Budget: ‘government is leaving retirement to chance’

Posted on 28/03/2014 by



‘Pensions ‘fiddle’ proves government is leaving retirement to chance

Britain’s biggest pensioners’ organisation The National Pensioners Convention (NPC) say pension changes in the recent Budget will simply store up bigger problems for later. The group adds that the private pensions industry might ‘make a killing’ but changes proposed by the Chancellor do not address the underlying problems of funding an adequate income in retirement.

The NPC’s main objective is to promote the welfare and interests of all pensioners, as a way of securing dignity, respect and financial security in retirement, and the organisation believes that the Chancellor’s real intention is to place further responsibility for retirement onto individuals and the market, rather than seeing it as a role for the government. The campaigning group adds that welfare caps, pensioner bonds and changes to pensions prove government ‘is leaving retirement to chance’.

Dot Gibson, NPC general secretary said: “Pensioners will be concerned that benefits such as the winter fuel allowance, cold weather payments and the Christmas Bonus have all been placed into the welfare cap, which could lead to cuts in the future, at a time when fuel bills in particular are continuing to rise. The announcements regarding a new Pensioner Bond and changes to ISAs were also rather rose-tinted. 55 per cent of all pensioners receive less than £10 from their savings and 29 per cent of older couples have less than £1500 put aside.

“The idea that older people therefore have huge amounts of money to invest is rather optimistic, but the most serious change was related to defined contribution pensions. These reveal that more has to be done to improve the prospects for future pensioners. The state pension is one of the worst in Europe and the high water mark of decent company pensions has long gone.”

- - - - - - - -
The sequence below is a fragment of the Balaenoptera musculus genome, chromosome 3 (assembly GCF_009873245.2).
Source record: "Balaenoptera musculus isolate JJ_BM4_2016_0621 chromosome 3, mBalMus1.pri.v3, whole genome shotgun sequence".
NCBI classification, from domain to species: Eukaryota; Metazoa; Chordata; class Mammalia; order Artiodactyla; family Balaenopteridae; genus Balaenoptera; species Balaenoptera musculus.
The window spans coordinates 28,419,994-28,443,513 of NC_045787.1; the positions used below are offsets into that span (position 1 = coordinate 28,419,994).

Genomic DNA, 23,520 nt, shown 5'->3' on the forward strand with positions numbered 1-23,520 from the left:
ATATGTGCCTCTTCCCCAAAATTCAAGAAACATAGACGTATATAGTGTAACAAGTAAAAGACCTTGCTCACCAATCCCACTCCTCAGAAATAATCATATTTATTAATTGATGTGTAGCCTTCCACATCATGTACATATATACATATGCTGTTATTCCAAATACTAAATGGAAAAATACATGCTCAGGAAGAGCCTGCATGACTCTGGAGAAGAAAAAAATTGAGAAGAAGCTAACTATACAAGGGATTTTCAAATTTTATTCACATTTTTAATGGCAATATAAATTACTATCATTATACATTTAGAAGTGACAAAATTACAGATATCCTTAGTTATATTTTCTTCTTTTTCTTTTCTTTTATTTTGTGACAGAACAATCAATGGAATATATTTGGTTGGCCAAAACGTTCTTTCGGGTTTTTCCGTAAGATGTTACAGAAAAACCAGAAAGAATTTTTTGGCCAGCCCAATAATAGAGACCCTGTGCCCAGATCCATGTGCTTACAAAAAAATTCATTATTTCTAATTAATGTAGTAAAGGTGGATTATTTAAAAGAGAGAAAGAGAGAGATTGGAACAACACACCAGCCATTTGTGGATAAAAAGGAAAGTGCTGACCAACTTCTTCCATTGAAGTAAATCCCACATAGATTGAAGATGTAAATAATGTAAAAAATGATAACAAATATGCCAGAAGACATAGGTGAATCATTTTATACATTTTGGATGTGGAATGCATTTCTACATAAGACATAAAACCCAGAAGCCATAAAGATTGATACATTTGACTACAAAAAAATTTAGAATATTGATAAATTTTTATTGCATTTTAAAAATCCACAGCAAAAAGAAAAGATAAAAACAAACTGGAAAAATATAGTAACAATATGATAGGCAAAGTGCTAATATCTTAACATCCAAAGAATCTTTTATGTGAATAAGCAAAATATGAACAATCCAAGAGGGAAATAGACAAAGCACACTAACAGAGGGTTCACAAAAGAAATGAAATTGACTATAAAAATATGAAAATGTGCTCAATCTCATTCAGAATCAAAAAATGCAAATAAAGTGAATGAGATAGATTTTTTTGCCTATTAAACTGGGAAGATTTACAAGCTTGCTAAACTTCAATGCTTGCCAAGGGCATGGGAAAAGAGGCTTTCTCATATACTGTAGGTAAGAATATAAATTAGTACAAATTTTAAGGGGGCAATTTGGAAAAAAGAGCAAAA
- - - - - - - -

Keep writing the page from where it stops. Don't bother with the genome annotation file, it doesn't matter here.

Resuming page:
She went on: “However, allowing people to take all their pension pot doesn’t make the pot any bigger and belies the fact that the average worker will have a pension pot of little more than £30,000 to cover all of their retirement. Enabling people to take their pensions from aged 55 also shows the chancellor has realised there is a huge problem coming down the line which has to be funded. His plans to raise the state pension age to 68 will create an army of older workers, who if lose their jobs in their late fifties will be unable to find work. The only way they will have to fund this period of limbo until they reach retirement age will be to use their pensions – which might solve the problem in the short-term but will store up bigger problems later on when their money starts to run out.

“Once again it’s a pensions’ fiddle and those left to carry the burden will be some of the lowest paid workers.

“The reality is money purchase defined contribution pension schemes are simply not the answer to funding a decent income in retirement. The private pensions industry might make a killing from the schemes but most workers end up with much less than they thought.”

For further information about the National Pensioners Convention visit http://www.npcuk.org or email npc.scotland@yahoo.co.uk